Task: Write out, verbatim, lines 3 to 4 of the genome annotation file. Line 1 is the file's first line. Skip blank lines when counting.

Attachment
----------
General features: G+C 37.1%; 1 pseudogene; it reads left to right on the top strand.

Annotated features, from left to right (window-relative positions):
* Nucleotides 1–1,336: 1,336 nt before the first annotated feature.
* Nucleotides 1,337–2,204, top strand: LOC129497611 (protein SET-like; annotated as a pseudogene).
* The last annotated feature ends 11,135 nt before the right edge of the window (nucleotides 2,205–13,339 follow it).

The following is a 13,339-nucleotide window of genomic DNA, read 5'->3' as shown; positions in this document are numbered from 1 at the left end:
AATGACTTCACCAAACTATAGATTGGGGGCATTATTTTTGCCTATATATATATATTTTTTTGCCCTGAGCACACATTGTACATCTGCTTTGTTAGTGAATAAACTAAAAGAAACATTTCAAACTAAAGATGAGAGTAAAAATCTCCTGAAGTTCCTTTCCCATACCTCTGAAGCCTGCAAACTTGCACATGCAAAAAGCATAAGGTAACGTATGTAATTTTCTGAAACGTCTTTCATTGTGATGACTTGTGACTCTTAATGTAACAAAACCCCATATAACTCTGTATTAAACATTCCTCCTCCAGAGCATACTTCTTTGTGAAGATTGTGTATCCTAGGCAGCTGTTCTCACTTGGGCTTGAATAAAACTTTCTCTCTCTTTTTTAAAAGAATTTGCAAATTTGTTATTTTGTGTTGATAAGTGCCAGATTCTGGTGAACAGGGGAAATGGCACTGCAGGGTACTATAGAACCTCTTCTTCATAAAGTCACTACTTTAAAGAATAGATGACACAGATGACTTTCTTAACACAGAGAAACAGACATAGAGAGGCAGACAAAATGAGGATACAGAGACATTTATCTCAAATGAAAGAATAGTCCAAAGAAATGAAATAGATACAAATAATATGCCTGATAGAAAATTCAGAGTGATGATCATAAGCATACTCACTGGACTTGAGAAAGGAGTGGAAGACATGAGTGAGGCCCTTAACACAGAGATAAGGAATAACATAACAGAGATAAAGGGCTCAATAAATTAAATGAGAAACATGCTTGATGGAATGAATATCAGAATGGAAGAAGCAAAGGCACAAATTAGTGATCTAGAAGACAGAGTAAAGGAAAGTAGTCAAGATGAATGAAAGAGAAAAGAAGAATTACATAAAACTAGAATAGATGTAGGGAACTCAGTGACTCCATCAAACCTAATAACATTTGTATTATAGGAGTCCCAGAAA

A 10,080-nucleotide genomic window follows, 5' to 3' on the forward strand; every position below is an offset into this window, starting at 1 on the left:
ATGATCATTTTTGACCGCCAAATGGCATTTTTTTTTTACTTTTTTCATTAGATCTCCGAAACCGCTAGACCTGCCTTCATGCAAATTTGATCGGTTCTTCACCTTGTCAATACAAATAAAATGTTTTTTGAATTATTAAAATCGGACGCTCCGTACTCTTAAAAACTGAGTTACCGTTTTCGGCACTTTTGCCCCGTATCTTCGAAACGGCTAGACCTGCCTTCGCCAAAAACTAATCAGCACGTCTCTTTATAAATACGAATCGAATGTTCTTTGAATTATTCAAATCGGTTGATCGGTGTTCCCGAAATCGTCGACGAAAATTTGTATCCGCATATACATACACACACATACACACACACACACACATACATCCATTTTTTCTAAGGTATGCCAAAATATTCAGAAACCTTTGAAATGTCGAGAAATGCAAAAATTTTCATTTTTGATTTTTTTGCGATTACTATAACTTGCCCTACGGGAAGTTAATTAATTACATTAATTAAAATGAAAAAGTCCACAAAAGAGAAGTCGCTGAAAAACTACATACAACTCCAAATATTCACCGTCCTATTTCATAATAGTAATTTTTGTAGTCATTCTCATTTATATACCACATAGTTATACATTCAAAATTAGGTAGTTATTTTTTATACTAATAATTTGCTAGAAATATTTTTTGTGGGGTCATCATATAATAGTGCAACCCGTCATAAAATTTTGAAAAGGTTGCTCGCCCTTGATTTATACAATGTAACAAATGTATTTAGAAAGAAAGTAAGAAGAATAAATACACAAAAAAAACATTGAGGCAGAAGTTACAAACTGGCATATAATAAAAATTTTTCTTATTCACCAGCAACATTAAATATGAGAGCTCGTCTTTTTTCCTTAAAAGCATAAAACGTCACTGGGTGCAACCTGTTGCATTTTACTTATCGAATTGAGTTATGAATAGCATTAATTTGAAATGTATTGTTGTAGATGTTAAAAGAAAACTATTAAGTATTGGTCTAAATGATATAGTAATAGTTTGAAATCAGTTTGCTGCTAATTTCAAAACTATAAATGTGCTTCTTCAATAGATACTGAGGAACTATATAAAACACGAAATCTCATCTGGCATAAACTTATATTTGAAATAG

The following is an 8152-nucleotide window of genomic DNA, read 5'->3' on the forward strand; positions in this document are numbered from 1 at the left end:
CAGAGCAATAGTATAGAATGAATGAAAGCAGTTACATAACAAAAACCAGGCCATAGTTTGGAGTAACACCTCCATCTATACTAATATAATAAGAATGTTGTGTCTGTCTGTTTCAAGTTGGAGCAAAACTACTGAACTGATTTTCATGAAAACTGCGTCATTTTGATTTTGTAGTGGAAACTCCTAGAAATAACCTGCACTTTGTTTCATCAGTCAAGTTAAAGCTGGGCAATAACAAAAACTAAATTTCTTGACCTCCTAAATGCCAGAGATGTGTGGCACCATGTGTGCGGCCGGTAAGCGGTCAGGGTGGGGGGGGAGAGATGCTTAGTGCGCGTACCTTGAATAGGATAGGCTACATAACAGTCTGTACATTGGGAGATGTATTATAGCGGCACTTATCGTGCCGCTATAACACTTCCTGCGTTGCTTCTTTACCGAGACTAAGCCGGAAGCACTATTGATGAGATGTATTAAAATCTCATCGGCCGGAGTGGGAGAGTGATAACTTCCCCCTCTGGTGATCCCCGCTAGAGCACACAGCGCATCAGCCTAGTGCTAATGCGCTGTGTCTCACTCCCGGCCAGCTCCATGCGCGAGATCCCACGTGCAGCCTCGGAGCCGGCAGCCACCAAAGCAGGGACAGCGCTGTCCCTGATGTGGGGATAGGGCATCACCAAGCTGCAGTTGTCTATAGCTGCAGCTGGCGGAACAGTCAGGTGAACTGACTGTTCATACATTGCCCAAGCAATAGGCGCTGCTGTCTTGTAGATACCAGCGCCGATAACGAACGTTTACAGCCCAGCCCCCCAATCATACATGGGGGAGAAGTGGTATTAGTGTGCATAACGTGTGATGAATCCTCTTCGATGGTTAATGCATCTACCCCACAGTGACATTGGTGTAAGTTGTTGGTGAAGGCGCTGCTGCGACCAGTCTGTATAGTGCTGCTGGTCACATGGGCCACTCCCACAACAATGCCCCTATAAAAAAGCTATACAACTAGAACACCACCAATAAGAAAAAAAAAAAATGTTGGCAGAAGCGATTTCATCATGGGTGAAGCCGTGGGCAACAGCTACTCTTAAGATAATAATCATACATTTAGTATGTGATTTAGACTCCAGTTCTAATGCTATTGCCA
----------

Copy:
* Nucleotides 1–1,336: 1,336 nt before the first annotated feature.
* Nucleotides 1,337–2,204, top strand: LOC129497611 (protein SET-like; annotated as a pseudogene).